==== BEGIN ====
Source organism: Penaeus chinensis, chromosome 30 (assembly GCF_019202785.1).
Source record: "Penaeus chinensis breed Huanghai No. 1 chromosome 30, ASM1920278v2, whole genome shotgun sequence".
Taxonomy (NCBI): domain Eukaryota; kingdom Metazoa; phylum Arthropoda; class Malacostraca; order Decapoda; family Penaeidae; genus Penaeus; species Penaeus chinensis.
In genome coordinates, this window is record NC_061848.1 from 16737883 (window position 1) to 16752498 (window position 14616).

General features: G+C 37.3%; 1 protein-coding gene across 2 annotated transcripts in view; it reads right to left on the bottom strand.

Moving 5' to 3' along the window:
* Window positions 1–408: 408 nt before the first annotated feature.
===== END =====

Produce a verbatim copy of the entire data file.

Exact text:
Source organism: Penaeus chinensis, chromosome 30 (assembly GCF_019202785.1).
Source record: "Penaeus chinensis breed Huanghai No. 1 chromosome 30, ASM1920278v2, whole genome shotgun sequence".
Taxonomy (NCBI): domain Eukaryota; kingdom Metazoa; phylum Arthropoda; class Malacostraca; order Decapoda; family Penaeidae; genus Penaeus; species Penaeus chinensis.
In genome coordinates, this window is record NC_061848.1 from 16737883 (window position 1) to 16752498 (window position 14616).

General features: G+C 37.3%; 1 protein-coding gene across 2 annotated transcripts in view; it reads right to left on the bottom strand.

Moving 5' to 3' along the window:
* Window positions 1–408: 408 nt before the first annotated feature.